"It's difficult for the worker to step forward, because you have to make the tradeoff," says Wang. "If I complain about what I'm being paid or the conditions under which I'm working, will I have this job?"

When the workers lose their jobs, however, stepping forward becomes much easier.



Next: Bank Teller Charged With Embezzling $58,000, Says She Is Extortion Victim



Don't Miss: Companies Hiring Now



Stories from Personal Branding Blog


Claire Gordon

Staff Writer

Claire Gordon has contributed to Slate's DoubleX, the Huffington Post, and the book Prisons: Current Controversies. While an undergraduate at Yale University and a research fellow at Yale graduate school, she spoke on panels at Yale and Cornell, and reported from Cairo, Tokyo, and Berlin.

Follow Claire on Twitter. Email Claire at claire.gordon@teamaol.com. Add Claire to your Google+ circles.

Add a Comment

*0 / 3000 Character Maximum

7 Comments

Filter by:
tr7fan

since we have a la raza former executive as the secretary of labor telling illegals to turn in their employers for stuff like this im surprised we havent heard more about it
like lucy said i cant beleive theirs no one that would be interested in the job to begin with

March 13 2012 at 3:53 AM Report abuse rate up rate down Reply
Lucy

How is this a surprise. Cheap ass company needs to hire Americans. Dont tell me there are no Americans to do the job as there is almost 20% real unemployment in this country.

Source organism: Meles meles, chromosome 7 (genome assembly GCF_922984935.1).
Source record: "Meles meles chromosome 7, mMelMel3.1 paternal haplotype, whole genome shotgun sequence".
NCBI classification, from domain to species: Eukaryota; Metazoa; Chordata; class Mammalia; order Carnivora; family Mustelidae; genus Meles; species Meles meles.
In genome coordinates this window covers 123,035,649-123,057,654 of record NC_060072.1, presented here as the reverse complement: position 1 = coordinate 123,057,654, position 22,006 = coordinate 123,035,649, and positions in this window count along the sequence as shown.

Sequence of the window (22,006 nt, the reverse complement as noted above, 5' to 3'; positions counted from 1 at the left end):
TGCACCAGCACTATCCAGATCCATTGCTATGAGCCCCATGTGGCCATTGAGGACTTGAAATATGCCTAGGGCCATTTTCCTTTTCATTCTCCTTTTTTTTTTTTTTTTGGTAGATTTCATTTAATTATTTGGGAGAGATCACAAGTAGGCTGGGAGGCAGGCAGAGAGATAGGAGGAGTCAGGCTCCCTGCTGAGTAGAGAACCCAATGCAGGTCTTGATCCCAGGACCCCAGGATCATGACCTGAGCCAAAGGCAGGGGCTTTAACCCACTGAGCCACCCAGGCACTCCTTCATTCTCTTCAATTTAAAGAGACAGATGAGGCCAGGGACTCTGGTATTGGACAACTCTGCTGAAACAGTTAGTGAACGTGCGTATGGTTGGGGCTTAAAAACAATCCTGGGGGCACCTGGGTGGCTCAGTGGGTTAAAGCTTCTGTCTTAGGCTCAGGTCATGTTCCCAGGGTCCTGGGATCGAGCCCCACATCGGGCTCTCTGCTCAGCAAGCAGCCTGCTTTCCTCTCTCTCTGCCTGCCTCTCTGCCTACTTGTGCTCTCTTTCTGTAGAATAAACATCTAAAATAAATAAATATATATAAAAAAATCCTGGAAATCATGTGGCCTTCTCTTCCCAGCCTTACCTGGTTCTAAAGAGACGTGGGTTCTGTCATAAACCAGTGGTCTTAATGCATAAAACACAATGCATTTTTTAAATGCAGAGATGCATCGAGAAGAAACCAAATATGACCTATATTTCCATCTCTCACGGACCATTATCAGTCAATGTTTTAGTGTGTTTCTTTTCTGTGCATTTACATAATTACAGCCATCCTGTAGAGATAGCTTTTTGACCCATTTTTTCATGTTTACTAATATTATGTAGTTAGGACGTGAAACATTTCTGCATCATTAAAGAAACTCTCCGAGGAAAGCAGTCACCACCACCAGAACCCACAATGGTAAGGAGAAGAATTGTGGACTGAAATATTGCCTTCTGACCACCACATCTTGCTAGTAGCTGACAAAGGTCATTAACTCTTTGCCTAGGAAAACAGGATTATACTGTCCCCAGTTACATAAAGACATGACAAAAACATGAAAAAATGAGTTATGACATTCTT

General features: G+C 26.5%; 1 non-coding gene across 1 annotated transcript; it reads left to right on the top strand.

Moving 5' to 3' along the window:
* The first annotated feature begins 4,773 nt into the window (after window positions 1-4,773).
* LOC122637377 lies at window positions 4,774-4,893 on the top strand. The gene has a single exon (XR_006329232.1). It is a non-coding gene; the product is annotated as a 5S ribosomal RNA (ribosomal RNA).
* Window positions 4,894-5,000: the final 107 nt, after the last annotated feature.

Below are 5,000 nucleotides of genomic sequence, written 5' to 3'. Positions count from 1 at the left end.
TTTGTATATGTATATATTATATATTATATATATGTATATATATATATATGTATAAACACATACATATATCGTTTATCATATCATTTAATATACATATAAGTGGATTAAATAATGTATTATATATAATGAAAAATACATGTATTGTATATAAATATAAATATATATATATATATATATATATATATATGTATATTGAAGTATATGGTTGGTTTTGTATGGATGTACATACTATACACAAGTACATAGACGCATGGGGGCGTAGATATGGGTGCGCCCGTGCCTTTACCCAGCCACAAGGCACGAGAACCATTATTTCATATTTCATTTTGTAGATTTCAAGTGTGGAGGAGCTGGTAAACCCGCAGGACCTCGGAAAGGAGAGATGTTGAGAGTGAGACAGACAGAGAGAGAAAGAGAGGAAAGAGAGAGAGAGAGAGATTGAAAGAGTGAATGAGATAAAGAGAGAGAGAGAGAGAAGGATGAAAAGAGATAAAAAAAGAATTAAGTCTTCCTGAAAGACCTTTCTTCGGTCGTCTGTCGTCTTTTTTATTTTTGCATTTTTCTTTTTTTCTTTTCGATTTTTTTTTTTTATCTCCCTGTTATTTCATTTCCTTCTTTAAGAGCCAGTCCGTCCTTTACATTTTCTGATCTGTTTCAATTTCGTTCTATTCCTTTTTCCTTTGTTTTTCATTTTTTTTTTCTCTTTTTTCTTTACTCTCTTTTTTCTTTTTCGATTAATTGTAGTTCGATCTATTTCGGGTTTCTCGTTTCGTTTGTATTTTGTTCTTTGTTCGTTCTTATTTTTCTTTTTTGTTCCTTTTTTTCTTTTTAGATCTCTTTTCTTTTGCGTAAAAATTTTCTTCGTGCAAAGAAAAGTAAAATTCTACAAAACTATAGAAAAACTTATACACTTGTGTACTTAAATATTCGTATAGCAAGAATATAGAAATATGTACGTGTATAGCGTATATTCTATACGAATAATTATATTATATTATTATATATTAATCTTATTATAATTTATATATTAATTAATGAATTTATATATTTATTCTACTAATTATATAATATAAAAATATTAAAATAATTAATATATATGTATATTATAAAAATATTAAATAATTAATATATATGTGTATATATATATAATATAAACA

March 12 2012 at 2:41 PM Report abuse rate up rate down Reply
1 reply to Lucy's comment
Ranting Loons

Actually Lucy, the number of Americans willing to WORK VERY HARD for minimum wage, vs getting welfare for doing nothing, is small. Many of us would LIKE to believe there are those willing to do the work instead of getting a handout, but the handout is easy.

March 12 2012 at 3:12 PM Report abuse rate up rate down Reply
1 reply to Ranting Loons's comment
Marie

Excuse me, but how many people are on welfare right now? Millions....not a small number.

March 13 2012 at 4:19 PM Report abuse rate up rate down
Lefthandedshooter

Gee what a surprise! They are at the bottom of the pool in terms of skill and education, chose to accept the terms and now feel like they've been cheated.Well, go back to Mexico and see what kind of job Calderon has waiting for you there. That would be, strapping on 100 kilos of coke or marijuana and force marched across the desert to make delivery for how much? By the way, that job has no government backed agreements. Besides a bullet in the back once you cross into America.

March 12 2012 at 2:38 PM Report abuse rate up rate down Reply
golfkidd58

All employers should take warning from this.
Hire foreign workers and they will sue you as soon as they can.
Pay decent wages and Americans will do this work.

March 12 2012 at 2:10 PM Report abuse rate up rate down Reply
1 reply to golfkidd58's comment
Ranting Loons

The problem is, consumers are willing to pay $3/jar for Saurkraut, but not $7/jar to cover the costs of "decent wages". Additionally, there are fewer American workers willing to do the "hard work" as it goes against the entitlement mindset.

March 12 2012 at 3:13 PM Report abuse rate up rate down Reply
1 reply to Ranting Loons's comment
raivala

I agree with your first statement, but as for the hard work that American's will not do is bunk.

March 16 2012 at 2:56 PM Report abuse rate up rate down

Search Jobs

In Partnership With
Keywords:
Location:

Search Articles

Top Companies Hiring

April 13 - April 20

Looking for work? See what companies added new openings this week.